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Good Eats, Good Deeds: 15 Places to Dine for a Cause

Good Eats, Good Deeds: 15 Places to Dine for a Cause

This week, we shine the spotlight on F&B entrepreneurs who are determined not only to serve tasty food, but also ignite the spark for social change. From a coffee bar that trains disadvantaged women and youths in life skills to a hawker training school for the disabled and a cafe that donates groceries to the needy, this guide is chock full of establishments that play an immensely inspirational role in making Singapore a better place. For us foodies, what better way to earn extra karma points while keeping our tummies satisfied than to dine for a good cause? So go on, eat well, pay it forward and do your part!
Burpple Guides
Burpple Guides

Located in The Enabling Village (near Redhill MRT), a community of individuals and organisations that serve people with special needs, Soul Food Enterprise is a modern European restaurant that trains youths with learning disabilities in kitchen skills. Founder Gerald Png was inspired by his daughter Cheryl, who has learning disabilities but a keen interest in cooking. Today, Cheryl is one of nine kitchen trainees coached in various cooking methods and techniques. The cosy 40-seater restaurant opens for walk-in lunch from Tuesdays to Fridays (noon-2pm). Lunch is often a two or three-course affair ($25-$30) with dishes like potato and leek cream soup, barbecued prime pork ribs with fusilli pasta and salad and salted walnut chocolate brownie with caramel sauce. Dinners and Saturday meals are by reservation only. The restaurant is closed on Sundays, Mondays and public holidays.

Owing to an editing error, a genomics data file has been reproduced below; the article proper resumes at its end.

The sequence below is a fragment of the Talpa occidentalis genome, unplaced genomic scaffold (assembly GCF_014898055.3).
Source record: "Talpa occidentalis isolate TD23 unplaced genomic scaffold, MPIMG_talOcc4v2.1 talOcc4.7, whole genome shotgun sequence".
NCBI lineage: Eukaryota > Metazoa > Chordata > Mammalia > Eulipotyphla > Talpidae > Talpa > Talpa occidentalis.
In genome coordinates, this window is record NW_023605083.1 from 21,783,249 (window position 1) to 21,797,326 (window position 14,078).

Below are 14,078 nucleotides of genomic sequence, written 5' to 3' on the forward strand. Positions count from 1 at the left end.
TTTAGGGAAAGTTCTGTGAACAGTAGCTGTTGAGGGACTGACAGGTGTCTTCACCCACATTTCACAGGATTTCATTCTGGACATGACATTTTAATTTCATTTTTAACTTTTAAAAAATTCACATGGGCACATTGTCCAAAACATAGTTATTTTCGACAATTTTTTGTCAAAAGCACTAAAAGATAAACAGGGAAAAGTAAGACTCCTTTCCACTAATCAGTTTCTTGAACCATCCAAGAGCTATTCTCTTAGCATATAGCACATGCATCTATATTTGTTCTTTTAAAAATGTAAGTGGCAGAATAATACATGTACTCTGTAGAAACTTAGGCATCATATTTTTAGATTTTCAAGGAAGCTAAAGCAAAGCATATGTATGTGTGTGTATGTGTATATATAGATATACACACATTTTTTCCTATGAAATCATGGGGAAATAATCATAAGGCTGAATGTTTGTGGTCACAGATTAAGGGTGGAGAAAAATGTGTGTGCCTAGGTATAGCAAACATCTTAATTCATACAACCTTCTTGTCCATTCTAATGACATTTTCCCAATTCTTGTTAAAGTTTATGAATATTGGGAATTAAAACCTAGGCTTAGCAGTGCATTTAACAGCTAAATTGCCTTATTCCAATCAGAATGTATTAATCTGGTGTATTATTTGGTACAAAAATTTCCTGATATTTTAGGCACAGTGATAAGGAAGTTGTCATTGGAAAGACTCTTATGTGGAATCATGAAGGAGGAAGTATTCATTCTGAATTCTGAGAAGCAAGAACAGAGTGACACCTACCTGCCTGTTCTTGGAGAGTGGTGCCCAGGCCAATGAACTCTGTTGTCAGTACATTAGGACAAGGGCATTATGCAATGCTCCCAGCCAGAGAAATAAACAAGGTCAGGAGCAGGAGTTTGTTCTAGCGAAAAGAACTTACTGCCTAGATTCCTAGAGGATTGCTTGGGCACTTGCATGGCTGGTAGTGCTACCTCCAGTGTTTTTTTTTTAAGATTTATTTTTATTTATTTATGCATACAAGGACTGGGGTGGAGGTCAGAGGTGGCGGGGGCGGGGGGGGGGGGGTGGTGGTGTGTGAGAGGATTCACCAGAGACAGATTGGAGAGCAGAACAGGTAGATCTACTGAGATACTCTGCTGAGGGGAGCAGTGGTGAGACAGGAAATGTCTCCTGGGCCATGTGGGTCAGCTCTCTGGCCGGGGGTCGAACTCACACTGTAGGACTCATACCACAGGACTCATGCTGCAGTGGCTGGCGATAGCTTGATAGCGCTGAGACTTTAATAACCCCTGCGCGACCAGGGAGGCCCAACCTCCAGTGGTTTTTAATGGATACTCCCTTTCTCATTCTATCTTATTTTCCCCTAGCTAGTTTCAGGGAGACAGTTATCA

Avg price: $30 per person
Photo by Burppler Adele Chew